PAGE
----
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The district of Hua Hin is particularly attractive to Scandinavian visitors accounting for nearly 44% of foreign hotel guests in 2010. Also in terms of residential purchases this group accounts for the biggest market although interestingly Sweden, Norway and Denmark represent a significant buying market but not Finland, despite recording the highest number of visitors out of the four countries.
There are a number of reasons for the connection according to Patima Jeerapaet, Managing Director of Colliers International Thailand.
“Scandinavian travel operators were particularly active in Hua Hin in the 1990’s and the Swedish monarch Carl XVI Gustaf makes regular visits to Hua Hin thus cementing a strong bond between the two countries”
he said. In general Scandinavians tend to be more family orientated but independent minded and also prefer the outdoor lifestyle.
“This is what could lead them to Hua Hin rather than the other more commercial resorts in Thailand” added Patima. As a result not only are many Scandinavians purchasing property in Hua Hin but also a number of developers hail from the region. The social security systems in these countries allow for generous retirement provisions and this will mean that many of the retiring babyboomers in Scandinavia will have the capital to buy a second home in order to escape the Arctic winter weather.
Foreign enclaves, a recipe for success ?
It sounded like a recipe for success. Develop a villa development on land in the hills above the coast of Hua Hin and target mostly one nationality. Hence Little Swedens and Norways were created which allowed for easy communication through a common language and a feeling of togetherness.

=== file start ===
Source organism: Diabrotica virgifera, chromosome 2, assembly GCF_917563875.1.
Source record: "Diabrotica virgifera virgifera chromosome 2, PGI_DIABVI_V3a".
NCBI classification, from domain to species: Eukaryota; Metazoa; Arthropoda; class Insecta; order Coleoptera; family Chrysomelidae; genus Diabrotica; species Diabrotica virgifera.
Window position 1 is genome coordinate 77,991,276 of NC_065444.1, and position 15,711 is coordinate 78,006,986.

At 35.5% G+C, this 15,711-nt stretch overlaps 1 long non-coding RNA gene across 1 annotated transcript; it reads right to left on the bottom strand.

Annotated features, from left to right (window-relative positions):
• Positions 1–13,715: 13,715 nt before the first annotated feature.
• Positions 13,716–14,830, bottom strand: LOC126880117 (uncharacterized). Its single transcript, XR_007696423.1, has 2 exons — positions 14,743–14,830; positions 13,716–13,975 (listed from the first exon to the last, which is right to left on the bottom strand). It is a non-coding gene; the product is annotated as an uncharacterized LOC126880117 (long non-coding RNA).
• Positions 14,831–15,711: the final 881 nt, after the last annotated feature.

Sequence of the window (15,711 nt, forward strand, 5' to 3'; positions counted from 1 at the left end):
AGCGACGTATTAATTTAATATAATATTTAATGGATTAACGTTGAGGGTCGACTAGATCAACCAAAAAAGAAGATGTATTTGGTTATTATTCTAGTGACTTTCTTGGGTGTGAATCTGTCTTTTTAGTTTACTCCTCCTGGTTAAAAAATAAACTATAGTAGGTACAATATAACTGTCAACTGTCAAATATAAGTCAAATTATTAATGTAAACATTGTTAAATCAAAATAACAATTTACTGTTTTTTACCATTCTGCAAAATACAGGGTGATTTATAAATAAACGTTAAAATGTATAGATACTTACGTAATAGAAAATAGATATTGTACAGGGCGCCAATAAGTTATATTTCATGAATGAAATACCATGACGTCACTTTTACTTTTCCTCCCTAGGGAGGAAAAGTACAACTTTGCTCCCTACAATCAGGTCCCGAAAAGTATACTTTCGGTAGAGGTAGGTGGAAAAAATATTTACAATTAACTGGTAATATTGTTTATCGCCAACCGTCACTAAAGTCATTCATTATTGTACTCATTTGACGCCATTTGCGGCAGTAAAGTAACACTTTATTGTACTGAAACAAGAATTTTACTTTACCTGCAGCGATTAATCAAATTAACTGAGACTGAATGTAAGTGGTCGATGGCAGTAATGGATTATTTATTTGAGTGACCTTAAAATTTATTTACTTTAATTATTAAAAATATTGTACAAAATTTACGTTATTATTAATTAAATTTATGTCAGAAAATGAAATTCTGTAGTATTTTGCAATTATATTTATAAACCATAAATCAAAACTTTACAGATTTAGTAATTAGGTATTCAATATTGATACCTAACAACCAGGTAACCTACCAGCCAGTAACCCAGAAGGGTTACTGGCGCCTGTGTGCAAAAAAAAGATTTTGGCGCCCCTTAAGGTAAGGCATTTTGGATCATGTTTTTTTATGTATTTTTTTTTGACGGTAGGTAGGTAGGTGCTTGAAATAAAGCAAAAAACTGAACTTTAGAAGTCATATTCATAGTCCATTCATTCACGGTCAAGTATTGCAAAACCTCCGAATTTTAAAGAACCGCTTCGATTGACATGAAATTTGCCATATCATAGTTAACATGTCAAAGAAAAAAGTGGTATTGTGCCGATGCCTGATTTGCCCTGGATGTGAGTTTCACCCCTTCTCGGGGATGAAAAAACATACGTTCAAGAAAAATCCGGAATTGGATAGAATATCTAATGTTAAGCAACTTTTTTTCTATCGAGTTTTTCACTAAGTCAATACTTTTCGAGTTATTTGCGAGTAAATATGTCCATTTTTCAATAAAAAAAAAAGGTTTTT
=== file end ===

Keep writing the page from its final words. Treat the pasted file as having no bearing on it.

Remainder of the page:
The reality is somewhat different as these communities are somewhat isolated and residents’ social lives can often be limited to a small group of people and personality clashes result. Within the communities there can be peer pressure to act the same way like they do in their own countries. People chose to live away from their home country for many reasons and escaping from the confines of their home country is one of them but they end up out of the frying pan into the fire.
High net worth individuals tend to gravitate towards multinational projects even into retirement
One retirement development called The Falls actively encourages this. Such buyers are normally very international in perspective and comfortable in more than one language. They are more than happy living with people from different nationalities due their previous cosmopolitan lifestyle and this enhances their experience of living in such communities. With such nationality based developments starting to be out of flavour, residents find it tough reselling their units. It would be difficult selling a unit in little Sweden to someone outside that country for example.
The average selling price in the Hua Hin Coast area is the highest at more than THB 78,000 per sq m., although the maximum selling price in the area is approximately 150,000 per sq m and the minimum price starts at THB 46,000 per sq m. Cha Am records a similar average figure as many of the projects are located closer to the sea than in Hua Hin and in close proximity to the centre. Hua Hin Inland has lower prices due to its distance from the coast and the less well known developers while the remoteness of Pranburi accounts for the lower prices in that district.
Source: Colliers International